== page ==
Saturday, February 11, 2012

Don't You Remember You Told Me You Loved Me: THE VOW

In most Hollywood romances, the ending is obvious: the two biggest stars in the film are going to fall in love. That’s the very nature of the genre. What makes The Vow a somewhat interesting genre exercise is how it starts with the stars in love and takes it all away from them. At the beginning of the film, we meet the central couple already married. They’re just driving away from a movie theater (Chicago’s Music Box Theater, no less) on a frosty night when they’re rear-ended by a truck that just can’t stop fast enough in the freshly fallen snow. This is when we get the Meet Cute, in flashback, followed by a getting-to-know-you montage that starts with their first date, follows them through many more, and then ends in their marriage.

Back in the present, the wife wakes up from her coma without her memories of the last five years. She looks uncomprehendingly at her anxious husband. She thinks he’s her doctor. She looks down at her ring finger and is shocked. Who is this man? The structure of these opening scenes flips the script. We already know the two of them are in love, are married. The central question is whether or not she’ll remember those feelings. The husband’s determined to re-woo his wife, but she just wants to figure out what to do in this life she doesn’t remember creating for herself.

Channing Tatum and Rachel McAdams play the husband and wife and they relate to each other pre- and post-accident in convincing ways. They’re a believable couple, intimate and comfortable. Later, he can’t help but take her memory loss a little personally. McAdams plays it subtly differently after the accident, posture a little straighter, voice a little looser. She feels like a woman who has fallen back in time while everyone else moved forward. She sees the pain on her husband’s face but she can’t recognize him as her husband.

What she does see, what’s comfortable to her, is her parents (Sam Neill and Jessica Lange), her neighborhood, her old friends, her old life, even her old boyfriend (Scott Speedman). We learn that she was in law school and decided she wanted to change course. She had a falling out with her parents and moved into the city where she studied to become an artist. She hasn’t seen her parents in years. Her husband never met them. Now, they’re all she knows. She woke up a law student again, surprised not only by her marriage but by her career as well.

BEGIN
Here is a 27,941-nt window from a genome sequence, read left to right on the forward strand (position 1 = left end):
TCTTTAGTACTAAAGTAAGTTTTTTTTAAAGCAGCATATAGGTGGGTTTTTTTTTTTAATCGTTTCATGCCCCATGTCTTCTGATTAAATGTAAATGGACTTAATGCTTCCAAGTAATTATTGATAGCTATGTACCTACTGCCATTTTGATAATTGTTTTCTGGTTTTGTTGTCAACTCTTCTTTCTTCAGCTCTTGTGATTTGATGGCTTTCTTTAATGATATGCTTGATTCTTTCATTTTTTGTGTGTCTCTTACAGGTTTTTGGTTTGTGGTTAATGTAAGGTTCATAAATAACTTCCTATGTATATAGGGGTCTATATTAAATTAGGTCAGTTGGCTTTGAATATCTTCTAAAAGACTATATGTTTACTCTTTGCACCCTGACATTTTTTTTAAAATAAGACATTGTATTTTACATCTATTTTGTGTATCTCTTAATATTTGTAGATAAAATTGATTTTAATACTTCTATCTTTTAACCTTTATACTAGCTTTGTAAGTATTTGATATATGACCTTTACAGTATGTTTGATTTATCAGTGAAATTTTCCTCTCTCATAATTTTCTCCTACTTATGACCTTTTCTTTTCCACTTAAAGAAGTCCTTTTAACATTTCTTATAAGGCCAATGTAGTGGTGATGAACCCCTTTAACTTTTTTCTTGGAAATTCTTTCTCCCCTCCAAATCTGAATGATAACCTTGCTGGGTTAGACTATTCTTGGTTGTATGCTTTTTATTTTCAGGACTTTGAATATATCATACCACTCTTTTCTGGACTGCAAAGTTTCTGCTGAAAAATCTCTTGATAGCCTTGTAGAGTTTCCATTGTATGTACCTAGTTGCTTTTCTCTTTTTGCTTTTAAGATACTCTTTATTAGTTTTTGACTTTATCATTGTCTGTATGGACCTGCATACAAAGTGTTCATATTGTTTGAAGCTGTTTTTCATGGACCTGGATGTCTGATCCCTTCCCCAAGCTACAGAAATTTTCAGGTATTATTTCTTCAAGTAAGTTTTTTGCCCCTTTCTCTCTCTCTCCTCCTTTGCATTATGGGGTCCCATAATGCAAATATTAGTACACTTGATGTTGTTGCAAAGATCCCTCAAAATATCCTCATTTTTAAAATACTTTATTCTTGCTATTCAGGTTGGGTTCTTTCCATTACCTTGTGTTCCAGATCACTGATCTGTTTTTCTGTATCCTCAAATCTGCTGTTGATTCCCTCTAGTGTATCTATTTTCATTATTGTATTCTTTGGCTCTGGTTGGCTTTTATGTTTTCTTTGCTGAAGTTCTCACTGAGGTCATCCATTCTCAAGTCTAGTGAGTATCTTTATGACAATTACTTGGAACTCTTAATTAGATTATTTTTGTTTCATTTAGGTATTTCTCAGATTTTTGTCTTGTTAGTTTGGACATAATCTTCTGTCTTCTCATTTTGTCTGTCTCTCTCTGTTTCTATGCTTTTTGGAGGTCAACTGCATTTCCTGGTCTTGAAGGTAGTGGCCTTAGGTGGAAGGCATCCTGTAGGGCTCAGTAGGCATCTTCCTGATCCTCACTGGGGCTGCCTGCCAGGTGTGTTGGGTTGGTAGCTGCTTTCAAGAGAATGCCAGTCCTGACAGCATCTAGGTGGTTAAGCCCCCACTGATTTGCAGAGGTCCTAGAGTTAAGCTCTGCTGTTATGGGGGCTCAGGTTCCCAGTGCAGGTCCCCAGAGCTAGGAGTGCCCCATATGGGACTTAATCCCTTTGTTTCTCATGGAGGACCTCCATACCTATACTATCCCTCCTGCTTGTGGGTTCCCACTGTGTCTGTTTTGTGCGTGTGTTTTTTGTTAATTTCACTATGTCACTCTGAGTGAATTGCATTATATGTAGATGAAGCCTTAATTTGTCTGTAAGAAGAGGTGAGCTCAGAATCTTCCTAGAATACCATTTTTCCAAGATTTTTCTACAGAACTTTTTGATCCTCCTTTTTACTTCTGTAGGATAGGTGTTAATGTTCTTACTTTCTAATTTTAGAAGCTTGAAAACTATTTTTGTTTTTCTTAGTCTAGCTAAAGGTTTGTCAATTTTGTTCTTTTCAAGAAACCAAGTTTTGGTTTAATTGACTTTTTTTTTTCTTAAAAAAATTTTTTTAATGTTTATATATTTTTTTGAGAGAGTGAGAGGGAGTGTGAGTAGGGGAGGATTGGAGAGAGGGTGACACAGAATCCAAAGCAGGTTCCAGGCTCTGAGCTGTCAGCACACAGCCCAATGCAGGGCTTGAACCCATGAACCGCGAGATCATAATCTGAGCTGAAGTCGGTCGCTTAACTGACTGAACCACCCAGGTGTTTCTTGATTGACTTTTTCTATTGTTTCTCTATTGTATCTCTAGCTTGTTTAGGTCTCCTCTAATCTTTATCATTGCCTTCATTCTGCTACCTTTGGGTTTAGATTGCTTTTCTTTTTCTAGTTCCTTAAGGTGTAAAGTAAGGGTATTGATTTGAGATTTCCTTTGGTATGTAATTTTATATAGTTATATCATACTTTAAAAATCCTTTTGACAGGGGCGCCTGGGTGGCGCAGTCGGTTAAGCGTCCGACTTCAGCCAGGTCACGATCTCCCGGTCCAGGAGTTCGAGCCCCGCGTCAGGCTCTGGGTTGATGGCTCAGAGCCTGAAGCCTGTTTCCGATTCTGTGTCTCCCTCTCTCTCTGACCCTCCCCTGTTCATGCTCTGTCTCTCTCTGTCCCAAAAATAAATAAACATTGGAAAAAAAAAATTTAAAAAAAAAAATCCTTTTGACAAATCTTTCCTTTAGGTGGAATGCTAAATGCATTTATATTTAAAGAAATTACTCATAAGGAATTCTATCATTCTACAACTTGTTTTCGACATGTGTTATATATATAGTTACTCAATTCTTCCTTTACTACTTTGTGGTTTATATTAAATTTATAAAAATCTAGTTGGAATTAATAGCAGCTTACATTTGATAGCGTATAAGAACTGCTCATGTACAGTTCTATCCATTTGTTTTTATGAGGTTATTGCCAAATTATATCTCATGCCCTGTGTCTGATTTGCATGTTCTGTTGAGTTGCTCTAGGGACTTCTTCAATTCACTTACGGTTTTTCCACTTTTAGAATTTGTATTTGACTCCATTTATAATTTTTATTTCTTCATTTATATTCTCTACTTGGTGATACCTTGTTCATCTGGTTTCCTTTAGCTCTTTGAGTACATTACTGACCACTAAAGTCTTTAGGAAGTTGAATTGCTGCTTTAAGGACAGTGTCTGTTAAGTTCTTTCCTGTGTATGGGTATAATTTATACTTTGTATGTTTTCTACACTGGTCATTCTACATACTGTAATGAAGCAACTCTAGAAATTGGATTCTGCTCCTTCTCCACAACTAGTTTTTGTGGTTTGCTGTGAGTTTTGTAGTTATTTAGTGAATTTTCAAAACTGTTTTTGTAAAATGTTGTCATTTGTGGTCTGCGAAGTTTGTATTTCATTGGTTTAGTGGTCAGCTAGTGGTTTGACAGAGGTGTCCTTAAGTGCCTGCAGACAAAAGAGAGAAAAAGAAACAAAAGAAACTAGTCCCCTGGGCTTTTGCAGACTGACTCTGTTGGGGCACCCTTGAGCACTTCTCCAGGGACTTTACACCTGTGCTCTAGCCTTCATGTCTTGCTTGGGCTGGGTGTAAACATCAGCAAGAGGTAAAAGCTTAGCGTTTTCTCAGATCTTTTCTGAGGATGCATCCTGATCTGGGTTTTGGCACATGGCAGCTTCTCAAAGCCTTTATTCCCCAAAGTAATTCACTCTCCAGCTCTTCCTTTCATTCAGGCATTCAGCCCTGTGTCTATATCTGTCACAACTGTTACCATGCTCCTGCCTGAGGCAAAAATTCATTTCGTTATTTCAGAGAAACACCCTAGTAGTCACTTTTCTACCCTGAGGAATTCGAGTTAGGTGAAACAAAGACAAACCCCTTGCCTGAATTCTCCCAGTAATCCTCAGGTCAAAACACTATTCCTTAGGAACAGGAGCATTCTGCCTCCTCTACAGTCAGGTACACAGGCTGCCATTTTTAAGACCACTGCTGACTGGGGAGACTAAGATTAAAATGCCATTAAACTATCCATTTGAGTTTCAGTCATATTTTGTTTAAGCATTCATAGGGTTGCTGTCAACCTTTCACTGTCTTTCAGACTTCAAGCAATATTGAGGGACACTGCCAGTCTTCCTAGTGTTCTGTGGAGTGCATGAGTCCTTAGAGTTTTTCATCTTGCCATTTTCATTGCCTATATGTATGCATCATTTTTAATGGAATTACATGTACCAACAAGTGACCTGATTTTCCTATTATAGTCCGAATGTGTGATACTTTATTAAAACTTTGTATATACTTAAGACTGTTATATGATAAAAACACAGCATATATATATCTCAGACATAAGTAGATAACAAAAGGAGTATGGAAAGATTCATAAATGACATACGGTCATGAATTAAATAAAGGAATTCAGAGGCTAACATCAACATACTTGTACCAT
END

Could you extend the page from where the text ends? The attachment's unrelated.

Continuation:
Director Michael Sucsy presents all of this with a kind of glossy Hallmark-card heartbreak that works pretty well. There’s a surprisingly effective core of convincing emotion here. McAdams delivers strong work and I must admit that Tatum’s limited range is starting to charm me from time to time. In fact, if the film had honed in on its lead performances and really felt them instead of just presenting them, it would really have been something. As it is, I wish someone could have gotten his or her hands on the script by Abby Kohn (of Valentine’s Day) and Jason Katims (of Friday Night Lights) and just tightened it up, sharpened the focus, and cleaned away all the clutter.

The supporting cast members aren’t allowed to pop out in any notable way and there are easily a half-dozen characters standing around. Neill and Lange do good work with thin roles as the stuffy, rich parents who swoop in and try to use the amnesia to help mend their relationship with their not-exactly-starving-artist daughter. (She forgot whatever it was that came between them, so why not? Right?) But the central husband and wife each have a gaggle of friends and colleagues that float around as convenient scene partners to bounce emotions and plot points off of without ever coming into clear focus as actual characters. There’s little sense of how these people actually relate with each other, let alone with the plot and emotions of the film. Consequentially, the film grows aimless and overlong, wobbling through a concept that once seemed so promising. By the end, I felt my patience running thin.

At one point, Lange’s character tells her daughter that she chooses to forgive, happy for all the things done right instead of focusing on the things done wrong. That’s how I’d like to approach this film. I appreciate all involved for sneaking something slightly raw (I said slightly) and more complicated (again, slightly) than you’d expect from a slick Hollywood romance. But as I sat there, I kept imagining a movie that really gave in to the kind of intricate emotional territory the concept suggests, a slick psychological drama of a romance that really dug into the couple’s relationship instead of presenting it in moments of greeting-card uplift. I think the actors are ready to go there, but the material doesn’t let them. But that they even get part of the way there is something of some small interest.

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